Austrade estimates there are 230 Australian companies with 650 mining and exploration projects in Africa, collectively valued at more than $A50 billion.
As Australia’s footprint in Africa has grown in recent years, the mining service companies in Perth have been scrambling to provide the right advice to Australian miners.
Companies operating in Africa have been largely working things out as they go and sharing their experiences and lessons learnt by word of mouth.
The Investing in Africa forum held in Perth yesterday highlighted how mining service companies such as legal and investment firms offering advice to Australian miners operating in Africa really need to know more about mitigating risk in Africa if they are to provide their clients the right information.
International Mining for Development Centre director Ian Satchwell, who chaired the panel at the forum, said most Australians had good expertise and projects, but little understanding of Africa.
“Australians are exceptional miners and have good corporate social responsibility so they are welcome in other countries,” Satchwell said.
“However, we need to find the cultural bridge.”
The main advice to emerge from the forum for Australian explorers and miners operating in Africa surrounded the approach to different legal systems, taxation requirements, how to partner with government and how to develop local skills and training.
Sundance Resources understands the risks of operating in Africa all too well – this time two years ago, its whole board tragically died in a plane crash while visiting project sites in Africa.
Despite this, Sundance managed to re-form as a business and continues to build the mineral resource at its Mbalam iron ore project based across the Cameroon and Congo borders.
“The best advice I have is to understand Africa at a local level and bring in the Australian expertise at an international level,” Sundance managing director and chief executive officer Giulio Casello said.
Partnering with government jurisdictions in each country is also an important step, and can make or break a potentially strong project.
“These countries want development, they need development but they are also in a political atmosphere where they need to sell to their people they are doing the right thing,” Globe Mining and Metals managing director Mark Sumich said.
“You need local partners and you need to develop relationships with government, and view things from their perspective.”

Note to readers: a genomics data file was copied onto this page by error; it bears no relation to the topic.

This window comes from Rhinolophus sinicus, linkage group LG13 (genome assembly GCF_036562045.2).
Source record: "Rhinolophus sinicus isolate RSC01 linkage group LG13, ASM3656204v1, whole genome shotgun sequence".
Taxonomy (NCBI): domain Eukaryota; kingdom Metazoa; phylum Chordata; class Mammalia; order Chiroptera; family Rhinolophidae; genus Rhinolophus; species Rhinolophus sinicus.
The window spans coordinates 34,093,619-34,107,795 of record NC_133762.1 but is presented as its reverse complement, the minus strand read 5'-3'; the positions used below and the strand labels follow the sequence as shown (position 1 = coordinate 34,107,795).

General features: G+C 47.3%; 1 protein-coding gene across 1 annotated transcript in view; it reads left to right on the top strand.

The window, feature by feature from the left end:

Another key risk in Africa is political instability and corruption, although Deloitte Australian-Africa Services group leader Jacques Van Rhyn said this was a matter of perception.
“If a company is willing to go into Africa and do its homework properly, my view is that Africa will reward you richly,” Van Rhyn said.
“You need to understand local empowerment and the environment in which you are dealing with and if you can handle those challenges.”
A major challenge with remote projects in Africa is dealing with local communities. When a mine is established far away from a town and there is an influx of people to the site, the social infrastructure needs to be managed.
Van Rhyn said governments hadn’t always been prepared for managing this but the situation was improving.
Africa contains 54 different countries and Middletons partner and lawyer Eric Fethers advised gaining an understanding from local lawyers operating in the relevant country was essential.
He said miners needed to know their rights and obligations as a tenement holder in Africa and learn the taxation regime where the project was situated.
When operating in Africa, gaining access to skilled staff can be difficult.
Casello said although there were local people in Africa educated in fields such as geology who possessed sound theory and training, they lacked practical experience on site.
He said the key was to understand where the limitations of some employees were and invest in developing their practical skills.
The panel at Investing in Africa agreed that a strong mining project coupled with strong financing was the best solution to mitigating risk, given many of the other challenges could be controlled once understood.
In light of this, Casello described the business relationship between Africa, Australia and China as the “perfect triangle”
“Africa wants to develop, and has the resources,” he said.
“Australia has the international respect and mining expertise.
“China has the money and needs the materials.”
Chinese investors are driving many of the African projects as they prefer to invest when the resources are already proven.
Australia is good at applying the mining and geological expertise to start up the projects and renowned for taking the risk to explore and develop them.
There just needed to be some more understanding at a local level in Africa, if all parts of the “perfect triangle” were to succeed.
To cater to the economic potential of mining in Africa and the growing number of companies battling for a piece of the pie, there has been increasing support from the Australian government. An industry body, the Australia-Africa Mining Industry Group has also been formed.
Austrade recently confirmed funding for an embassy in Senegal and appointed a trade commissioner in Ghana, as a further commitment to investment in west Africa.
The Department of Mines and Petroleum met with members of the Cameroon government in Perth this week as the African leaders sought to understand more about how Australia works and gain a perspective on Perth’s mining professionals.
Satchwell said the development of AAMIG, which was only established six months ago, was long overdue.
AAMIG aimed to guide Australian based mining companies focused in Africa by managing their expectations and perceptions about developing projects there.
This article first appeared in ILN's sister publication MiningNews.net.